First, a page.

Cognitive-behavioral therapy (CBT) is a well-established and highly effective treatment. It focuses on identifying, understanding, and changing thinking and behavior patterns. Therapy is goal-directed, and benefits are usually seen in 12 to 16 weeks, depending on the individual.

In CBT, clients are actively involved in their treatment. They work closely with their therapist to set goals for therapy, and they learn skills that are useful throughout their life. CBT typically involves reading about the problem, keeping records between appointments, and completing "homework assignments" outside of sessions in order to practice the treatment procedures. Clients learn skills during therapy sessions, but it is critical to practice repeatedly to see improvement.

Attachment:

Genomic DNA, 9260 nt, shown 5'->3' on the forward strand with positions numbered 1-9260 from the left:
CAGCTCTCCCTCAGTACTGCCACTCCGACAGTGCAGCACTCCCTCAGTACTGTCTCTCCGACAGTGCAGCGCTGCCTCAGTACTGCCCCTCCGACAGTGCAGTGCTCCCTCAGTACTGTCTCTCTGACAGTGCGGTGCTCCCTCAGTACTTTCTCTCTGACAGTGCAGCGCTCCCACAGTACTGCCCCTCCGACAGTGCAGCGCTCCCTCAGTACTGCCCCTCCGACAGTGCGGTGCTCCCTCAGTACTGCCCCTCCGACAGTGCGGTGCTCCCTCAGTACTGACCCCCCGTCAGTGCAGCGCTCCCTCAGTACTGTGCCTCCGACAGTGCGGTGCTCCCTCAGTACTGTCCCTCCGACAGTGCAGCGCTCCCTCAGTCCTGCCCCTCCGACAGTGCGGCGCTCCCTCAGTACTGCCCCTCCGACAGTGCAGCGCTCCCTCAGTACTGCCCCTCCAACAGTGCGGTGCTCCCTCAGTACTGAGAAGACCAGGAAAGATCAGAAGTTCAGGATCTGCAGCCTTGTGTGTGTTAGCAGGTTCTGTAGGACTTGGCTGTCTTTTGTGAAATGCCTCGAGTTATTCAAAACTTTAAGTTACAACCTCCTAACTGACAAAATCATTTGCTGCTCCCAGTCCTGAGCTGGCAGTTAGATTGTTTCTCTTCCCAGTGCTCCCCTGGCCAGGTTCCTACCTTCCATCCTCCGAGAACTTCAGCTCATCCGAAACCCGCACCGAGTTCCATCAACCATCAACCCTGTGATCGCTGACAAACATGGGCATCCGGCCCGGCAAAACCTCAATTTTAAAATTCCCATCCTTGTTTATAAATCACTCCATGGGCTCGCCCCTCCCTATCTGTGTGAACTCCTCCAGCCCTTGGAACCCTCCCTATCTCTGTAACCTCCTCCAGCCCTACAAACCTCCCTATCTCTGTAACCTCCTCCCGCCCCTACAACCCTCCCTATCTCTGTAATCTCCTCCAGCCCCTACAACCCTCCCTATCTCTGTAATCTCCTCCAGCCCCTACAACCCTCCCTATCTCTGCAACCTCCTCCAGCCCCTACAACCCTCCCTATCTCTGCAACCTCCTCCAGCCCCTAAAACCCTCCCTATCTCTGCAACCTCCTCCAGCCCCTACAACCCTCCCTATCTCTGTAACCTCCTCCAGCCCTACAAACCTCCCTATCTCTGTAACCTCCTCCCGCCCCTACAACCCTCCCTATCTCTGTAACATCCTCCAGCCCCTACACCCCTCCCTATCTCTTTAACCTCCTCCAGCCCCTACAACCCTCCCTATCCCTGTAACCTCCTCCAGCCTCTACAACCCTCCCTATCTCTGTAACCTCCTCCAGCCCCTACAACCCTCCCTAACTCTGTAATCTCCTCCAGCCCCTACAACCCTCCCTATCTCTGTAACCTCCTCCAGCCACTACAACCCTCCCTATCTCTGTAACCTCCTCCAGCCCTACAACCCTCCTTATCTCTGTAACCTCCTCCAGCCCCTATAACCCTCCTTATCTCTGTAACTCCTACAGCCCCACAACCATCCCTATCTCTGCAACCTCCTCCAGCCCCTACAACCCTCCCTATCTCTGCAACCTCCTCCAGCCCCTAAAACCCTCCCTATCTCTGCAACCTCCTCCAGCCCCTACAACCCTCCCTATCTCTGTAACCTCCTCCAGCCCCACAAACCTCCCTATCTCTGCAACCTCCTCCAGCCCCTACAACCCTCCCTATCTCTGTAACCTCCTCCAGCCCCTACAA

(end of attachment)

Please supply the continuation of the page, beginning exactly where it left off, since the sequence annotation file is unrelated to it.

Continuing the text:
Click here for a link to the Anxiety and Depression Association of America's podcast on CBT: